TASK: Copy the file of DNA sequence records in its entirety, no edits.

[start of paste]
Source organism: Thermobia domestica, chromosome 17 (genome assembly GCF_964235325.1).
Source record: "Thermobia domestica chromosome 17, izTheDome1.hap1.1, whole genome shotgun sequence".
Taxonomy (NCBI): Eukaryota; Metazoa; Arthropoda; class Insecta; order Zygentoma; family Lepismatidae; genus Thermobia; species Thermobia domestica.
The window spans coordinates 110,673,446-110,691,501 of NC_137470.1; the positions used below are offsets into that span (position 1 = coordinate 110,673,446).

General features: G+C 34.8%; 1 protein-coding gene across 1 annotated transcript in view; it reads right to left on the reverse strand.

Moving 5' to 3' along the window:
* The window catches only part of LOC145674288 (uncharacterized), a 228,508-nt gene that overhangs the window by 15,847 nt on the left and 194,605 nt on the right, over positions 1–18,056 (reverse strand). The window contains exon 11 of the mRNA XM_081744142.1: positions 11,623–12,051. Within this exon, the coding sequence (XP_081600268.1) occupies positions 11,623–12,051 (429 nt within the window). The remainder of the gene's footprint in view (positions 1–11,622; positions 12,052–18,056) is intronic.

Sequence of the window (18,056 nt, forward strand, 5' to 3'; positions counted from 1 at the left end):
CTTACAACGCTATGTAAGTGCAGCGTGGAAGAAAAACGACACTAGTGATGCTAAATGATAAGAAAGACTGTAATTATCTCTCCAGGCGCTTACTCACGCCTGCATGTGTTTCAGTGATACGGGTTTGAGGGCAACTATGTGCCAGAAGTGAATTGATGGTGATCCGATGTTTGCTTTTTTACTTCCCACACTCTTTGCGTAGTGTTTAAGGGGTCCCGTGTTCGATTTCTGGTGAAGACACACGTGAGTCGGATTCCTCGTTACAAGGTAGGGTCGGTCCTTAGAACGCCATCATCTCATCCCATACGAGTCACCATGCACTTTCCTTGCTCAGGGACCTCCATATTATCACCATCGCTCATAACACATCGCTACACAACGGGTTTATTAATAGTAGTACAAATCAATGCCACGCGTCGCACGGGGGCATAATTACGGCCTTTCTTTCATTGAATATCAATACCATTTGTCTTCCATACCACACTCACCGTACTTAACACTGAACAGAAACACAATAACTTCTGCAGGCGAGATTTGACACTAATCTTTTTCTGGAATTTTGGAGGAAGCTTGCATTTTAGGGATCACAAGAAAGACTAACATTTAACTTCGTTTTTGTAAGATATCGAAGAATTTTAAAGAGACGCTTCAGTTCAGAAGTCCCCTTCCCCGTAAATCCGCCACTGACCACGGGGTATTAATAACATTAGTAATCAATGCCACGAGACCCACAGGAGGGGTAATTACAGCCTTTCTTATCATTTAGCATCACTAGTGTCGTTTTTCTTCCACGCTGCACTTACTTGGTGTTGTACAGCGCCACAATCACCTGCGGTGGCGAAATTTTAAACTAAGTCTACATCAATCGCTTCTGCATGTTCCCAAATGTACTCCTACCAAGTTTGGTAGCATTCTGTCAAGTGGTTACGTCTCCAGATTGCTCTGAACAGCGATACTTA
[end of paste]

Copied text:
Source organism: Thermobia domestica, chromosome 17 (genome assembly GCF_964235325.1).
Source record: "Thermobia domestica chromosome 17, izTheDome1.hap1.1, whole genome shotgun sequence".
Taxonomy (NCBI): Eukaryota; Metazoa; Arthropoda; class Insecta; order Zygentoma; family Lepismatidae; genus Thermobia; species Thermobia domestica.
The window spans coordinates 110,673,446-110,691,501 of NC_137470.1; the positions used below are offsets into that span (position 1 = coordinate 110,673,446).

General features: G+C 34.8%; 1 protein-coding gene across 1 annotated transcript in view; it reads right to left on the reverse strand.

Moving 5' to 3' along the window:
* The window catches only part of LOC145674288 (uncharacterized), a 228,508-nt gene that overhangs the window by 15,847 nt on the left and 194,605 nt on the right, over positions 1–18,056 (reverse strand). The window contains exon 11 of the mRNA XM_081744142.1: positions 11,623–12,051. Within this exon, the coding sequence (XP_081600268.1) occupies positions 11,623–12,051 (429 nt within the window). The remainder of the gene's footprint in view (positions 1–11,622; positions 12,052–18,056) is intronic.

Sequence of the window (18,056 nt, forward strand, 5' to 3'; positions counted from 1 at the left end):
CTTACAACGCTATGTAAGTGCAGCGTGGAAGAAAAACGACACTAGTGATGCTAAATGATAAGAAAGACTGTAATTATCTCTCCAGGCGCTTACTCACGCCTGCATGTGTTTCAGTGATACGGGTTTGAGGGCAACTATGTGCCAGAAGTGAATTGATGGTGATCCGATGTTTGCTTTTTTACTTCCCACACTCTTTGCGTAGTGTTTAAGGGGTCCCGTGTTCGATTTCTGGTGAAGACACACGTGAGTCGGATTCCTCGTTACAAGGTAGGGTCGGTCCTTAGAACGCCATCATCTCATCCCATACGAGTCACCATGCACTTTCCTTGCTCAGGGACCTCCATATTATCACCATCGCTCATAACACATCGCTACACAACGGGTTTATTAATAGTAGTACAAATCAATGCCACGCGTCGCACGGGGGCATAATTACGGCCTTTCTTTCATTGAATATCAATACCATTTGTCTTCCATACCACACTCACCGTACTTAACACTGAACAGAAACACAATAACTTCTGCAGGCGAGATTTGACACTAATCTTTTTCTGGAATTTTGGAGGAAGCTTGCATTTTAGGGATCACAAGAAAGACTAACATTTAACTTCGTTTTTGTAAGATATCGAAGAATTTTAAAGAGACGCTTCAGTTCAGAAGTCCCCTTCCCCGTAAATCCGCCACTGACCACGGGGTATTAATAACATTAGTAATCAATGCCACGAGACCCACAGGAGGGGTAATTACAGCCTTTCTTATCATTTAGCATCACTAGTGTCGTTTTTCTTCCACGCTGCACTTACTTGGTGTTGTACAGCGCCACAATCACCTGCGGTGGCGAAATTTTAAACTAAGTCTACATCAATCGCTTCTGCATGTTCCCAAATGTACTCCTACCAAGTTTGGTAGCATTCTGTCAAGTGGTTACGTCTCCAGATTGCTCTGAACAGCGATACTTA